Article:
But there are a two caveats. The first has to do with the way the Panorama 3 powers each of its 3.1.2 channels. Because there are no independent level controls for the “.2” height channels, I had to push the speaker to that almost-too-loud 50% level in order to really get the most from Dolby Atmos’ height effects. Movies like Mad Max: Fury Road, Ford v. Ferrari, and No Time To Die all sound great at this volume — the Panorama really puts the “theater” in home theater — with a truly visceral performance. But easing back to more moderate levels (the kind you’ll use most of the time) diminishes the experience dramatically.
There’s a great scene in Denis Villeneuve’s Dune, where Duke Leto and his son, Paul, stage a rescue of spice harvesters on the desert planet of Arrakis as their harvesting platform is about to be attacked by a giant sandworm. With the volume cranked, the soundtrack’s drumming beat created fantastic urgency as the worm approaches, and the disembodied voices that Paul hears moved ghostlike around the front of my media room. But the Panorama simply couldn’t maintain the depth and immersion of those effects at lower volumes.
The other caveat is the Panorama’s greatest weakness: Its lack of expandability. B&W says this is by design and the company promotes its simplicity as a strength. But if you find the low-frequency effects lacking, or if you feel those front three channels just aren’t giving you the kind of immersion you expect from a Dolby Atmos system, there’s nothing you can do.
Unlike virtually every other soundbar in this price range, there’s simply no option to add an external subwoofer or satellite surround speakers, be they wired or wireless units.
Sound quality for music
On paper, the Panorama 3 has everything it needs to be a standout speaker for music. It supports lossless hi-res audio streaming from within the B&W Music app, it includes Apple AirPlay 2 for CD-quality 16-bit/44.1 kHz streaming from Apple products, and it even offers aptX Adaptive compatibility for up to 24-bit/96kHz lossy streaming from Android smartphones that have Qualcomm’s Bluetooth tech. Yes, Chromecast Built-in would have been nice, but given the other specs, it’s not a deal-breaker. On the other hand, I was disappointed at the lack of support for DLNA or any other method for listening to music stored on a local network.
Although the B&W Music app is a far cry from the Sonos app when it comes to music management and streaming, it’s better than many others, and has strong searching and favoriting features. Bowers & Wilkins is doing a good job with supported streaming services: Deezer, Qobuz, Tidal, TuneIn, Last.Fm, Soundcloud, NTS, Dash Radio, QQ Music and Ximalaya are all included today, and B&W says that both Pandora and Amazon Music will be added shortly. When that happens, you’ll have two lossless hi-res streaming options in Qobuz and Amazon Music. There’s also Spotify Connect support, and B&W claims that if Spotify ever makes good on its promise of a hi-fi tier, the Panorama will be ready.
The tuning of the speaker’s high frequencies creates a coldness to the vocals.
Those are the specs. In practice, the Panorama 3 produces accurate, full-range sound, with an EQ that comes very close to the coveted neutral balance that audiophiles crave. I found there were only minor quality differences when streaming from Tidal HiFi within the app over Wi-Fi, or when using Bluetooth with my aptX Adaptive test phone, a Xiaomi 12 Pro. As with most soundbars I’ve tested, you’ll get the absolute best results if you stream your music from your TV over HDMI using either a built-in app on the TV or via a connected streaming device like an Apple TV 4K.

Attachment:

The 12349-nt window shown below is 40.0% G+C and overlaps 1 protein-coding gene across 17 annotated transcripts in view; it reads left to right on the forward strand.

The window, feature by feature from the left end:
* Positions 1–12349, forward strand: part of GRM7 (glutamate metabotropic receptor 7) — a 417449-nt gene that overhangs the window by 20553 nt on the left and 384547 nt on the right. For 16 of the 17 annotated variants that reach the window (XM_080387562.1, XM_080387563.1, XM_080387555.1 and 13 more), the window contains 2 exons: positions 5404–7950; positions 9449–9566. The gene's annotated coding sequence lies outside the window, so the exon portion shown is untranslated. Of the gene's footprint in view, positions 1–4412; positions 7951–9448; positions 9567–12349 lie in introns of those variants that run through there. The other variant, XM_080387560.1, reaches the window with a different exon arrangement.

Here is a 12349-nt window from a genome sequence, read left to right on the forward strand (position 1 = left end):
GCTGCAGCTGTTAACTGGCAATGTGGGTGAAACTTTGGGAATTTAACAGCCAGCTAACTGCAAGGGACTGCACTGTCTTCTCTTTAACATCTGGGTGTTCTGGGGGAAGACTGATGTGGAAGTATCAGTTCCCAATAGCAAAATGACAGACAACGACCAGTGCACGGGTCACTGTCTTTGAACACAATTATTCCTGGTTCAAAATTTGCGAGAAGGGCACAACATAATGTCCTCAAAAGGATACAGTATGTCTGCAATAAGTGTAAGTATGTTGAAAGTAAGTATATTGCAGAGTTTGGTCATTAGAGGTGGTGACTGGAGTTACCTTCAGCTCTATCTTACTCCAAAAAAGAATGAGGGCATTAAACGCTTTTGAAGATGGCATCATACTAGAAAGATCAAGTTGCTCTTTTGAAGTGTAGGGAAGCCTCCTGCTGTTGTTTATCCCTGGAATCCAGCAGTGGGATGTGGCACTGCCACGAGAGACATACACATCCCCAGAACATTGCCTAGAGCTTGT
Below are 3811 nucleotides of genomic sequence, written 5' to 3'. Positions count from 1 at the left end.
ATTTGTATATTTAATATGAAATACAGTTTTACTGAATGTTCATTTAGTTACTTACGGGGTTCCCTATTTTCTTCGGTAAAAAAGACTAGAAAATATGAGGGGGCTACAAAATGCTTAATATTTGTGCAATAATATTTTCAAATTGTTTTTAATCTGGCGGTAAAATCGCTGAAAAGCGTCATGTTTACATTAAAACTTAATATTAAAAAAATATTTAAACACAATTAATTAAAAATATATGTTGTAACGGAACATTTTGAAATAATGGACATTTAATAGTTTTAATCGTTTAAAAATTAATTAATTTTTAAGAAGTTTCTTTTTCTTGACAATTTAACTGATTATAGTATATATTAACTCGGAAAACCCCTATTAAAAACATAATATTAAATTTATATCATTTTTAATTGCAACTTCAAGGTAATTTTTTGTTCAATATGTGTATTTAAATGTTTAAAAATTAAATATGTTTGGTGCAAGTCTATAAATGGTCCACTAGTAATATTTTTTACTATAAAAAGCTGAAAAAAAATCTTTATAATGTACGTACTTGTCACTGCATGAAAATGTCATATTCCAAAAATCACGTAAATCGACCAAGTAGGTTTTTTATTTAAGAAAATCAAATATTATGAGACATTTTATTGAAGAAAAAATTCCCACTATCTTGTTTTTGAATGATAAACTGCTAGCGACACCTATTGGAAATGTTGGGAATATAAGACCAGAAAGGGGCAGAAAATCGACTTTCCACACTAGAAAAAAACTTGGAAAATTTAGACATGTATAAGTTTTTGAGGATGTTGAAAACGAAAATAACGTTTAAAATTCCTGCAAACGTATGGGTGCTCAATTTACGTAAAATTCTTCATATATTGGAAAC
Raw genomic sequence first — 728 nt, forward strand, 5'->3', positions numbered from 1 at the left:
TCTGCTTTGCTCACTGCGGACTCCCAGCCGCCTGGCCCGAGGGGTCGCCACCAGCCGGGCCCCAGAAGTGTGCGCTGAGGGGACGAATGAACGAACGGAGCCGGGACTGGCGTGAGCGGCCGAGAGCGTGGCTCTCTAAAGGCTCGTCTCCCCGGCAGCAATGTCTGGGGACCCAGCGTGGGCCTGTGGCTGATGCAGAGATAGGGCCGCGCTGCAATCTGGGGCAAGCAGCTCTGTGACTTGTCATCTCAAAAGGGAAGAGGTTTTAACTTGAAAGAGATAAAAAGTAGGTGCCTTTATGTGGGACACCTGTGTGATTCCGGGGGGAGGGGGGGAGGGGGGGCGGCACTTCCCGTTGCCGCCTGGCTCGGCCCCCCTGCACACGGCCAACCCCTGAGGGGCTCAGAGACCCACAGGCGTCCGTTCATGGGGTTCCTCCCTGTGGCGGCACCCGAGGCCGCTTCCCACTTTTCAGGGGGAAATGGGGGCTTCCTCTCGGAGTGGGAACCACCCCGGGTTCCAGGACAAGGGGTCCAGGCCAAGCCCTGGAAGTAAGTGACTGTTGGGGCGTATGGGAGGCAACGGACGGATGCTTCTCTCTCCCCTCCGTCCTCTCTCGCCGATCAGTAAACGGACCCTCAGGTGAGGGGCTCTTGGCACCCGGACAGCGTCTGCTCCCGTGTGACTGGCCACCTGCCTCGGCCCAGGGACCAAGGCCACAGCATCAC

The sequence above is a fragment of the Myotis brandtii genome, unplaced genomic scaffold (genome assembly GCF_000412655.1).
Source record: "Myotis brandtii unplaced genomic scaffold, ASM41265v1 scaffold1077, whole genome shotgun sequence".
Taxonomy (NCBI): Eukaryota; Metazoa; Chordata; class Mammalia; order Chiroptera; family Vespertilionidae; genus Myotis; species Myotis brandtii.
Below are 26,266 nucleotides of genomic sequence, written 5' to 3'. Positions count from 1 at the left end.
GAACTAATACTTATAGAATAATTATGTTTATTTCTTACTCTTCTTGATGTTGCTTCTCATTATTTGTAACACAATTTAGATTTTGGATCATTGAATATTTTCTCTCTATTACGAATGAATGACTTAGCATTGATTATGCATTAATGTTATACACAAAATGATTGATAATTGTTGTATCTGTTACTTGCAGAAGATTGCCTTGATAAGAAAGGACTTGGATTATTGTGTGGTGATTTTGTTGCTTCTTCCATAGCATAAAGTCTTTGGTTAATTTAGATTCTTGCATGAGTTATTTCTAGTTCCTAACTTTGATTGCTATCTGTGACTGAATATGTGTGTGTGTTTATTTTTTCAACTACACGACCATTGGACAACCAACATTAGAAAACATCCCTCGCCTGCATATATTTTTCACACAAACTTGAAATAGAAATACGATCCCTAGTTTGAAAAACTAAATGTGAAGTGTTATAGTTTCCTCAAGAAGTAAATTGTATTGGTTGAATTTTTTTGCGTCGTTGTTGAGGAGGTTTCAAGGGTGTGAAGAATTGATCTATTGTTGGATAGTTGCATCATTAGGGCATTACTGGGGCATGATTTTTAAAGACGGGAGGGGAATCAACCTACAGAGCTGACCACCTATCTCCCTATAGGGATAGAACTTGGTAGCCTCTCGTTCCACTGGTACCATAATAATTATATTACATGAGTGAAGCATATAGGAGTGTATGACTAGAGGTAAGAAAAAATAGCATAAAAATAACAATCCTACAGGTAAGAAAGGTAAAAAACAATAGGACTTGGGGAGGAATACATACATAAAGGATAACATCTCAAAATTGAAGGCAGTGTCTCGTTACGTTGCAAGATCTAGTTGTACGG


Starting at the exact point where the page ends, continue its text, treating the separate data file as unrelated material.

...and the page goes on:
But as good as the Panorama is for music — and it’s loud enough to power a small rave — I prefer the way the competition sounds. The tuning of the speaker’s high frequencies that I mentioned above,creates a coldness to the vocals. The processing also introduces a hollowness that I attribute to the TV-oriented tuning, which sounds like it’s trying to introduce extra depth, but doesn’t quite succeed.
The Sonos Arc is warmer and uses its multichannel speaker array to greater effect, and if you like a more neutral EQ, the Bose 900 sounds less processed, and offers an even more expansive soundstage while managing to avoid the Panorama’s chilliness. Meanwhile, Sony’s AT-5000 is a musical Swiss army knife, with tons of format support (Chromecast, AirPlay, hi-res Bluetooth with LDAC, and Sony 360RA) and excellent sound quality. Once again, it’s the Panorama’s lack of settings that hurts it here. The bass and treble controls are effective, but they only go so far.
I respect Bowers & Wilkins’s desire to make the Panorama 3 a simple and great-sounding turn-key soundbar. It’s beautifully designed, and at the right volume levels, it’s a helluva great home theater speaker. But with no expandability, limited settings, and music reproduction that isn’t as good as its peers, I think most people will be happier with other options in the same price range.
Is there a better alternative?
I’ve yet to find a soundbar at this price that can match thefor sheer power, but as I’ve highlighted throughout this review, these products each have strengths that make them strong alternatives (bullets represent features that the Panorama lacks):
- 5.0.2-channel processing
- Alexa or Google assistant
- Adjustments for height channels
- Room calibration
- Superb multiroom audio support
- Better overall Dolby Atmos performance
- DTS compatibility
- 5.0.2-channel processing
- Alexa or Google Assistant
- Adjustments for height channels
- Room calibration
- Better for music
- Chromecast Built-in
- 5.1.2-channel processing
- Alexa or Google assistant
- Adjustments for height channels
- Room calibration
- DTS:X compatibility
- Chromecast Built-in
- HDMI input with 8K/Dolby Vision passthrough
How long will it last?
Given Bowers & Wilkins excellent reputation for building quality products, I expect the Panorama 3 will last as long as you need it to. The one caveat would be if you decide to run it without a network connection, in which case a lack of access to firmware updates may shorten its useful life span. B&W backs the Panorama 3 with a two-year warranty.
Should you buy it?
Yes. If you’re mindful of the’s limitations, and think it will meet your needs, it’s an excellent single-speaker home theater solution for medium-to-large-size media rooms.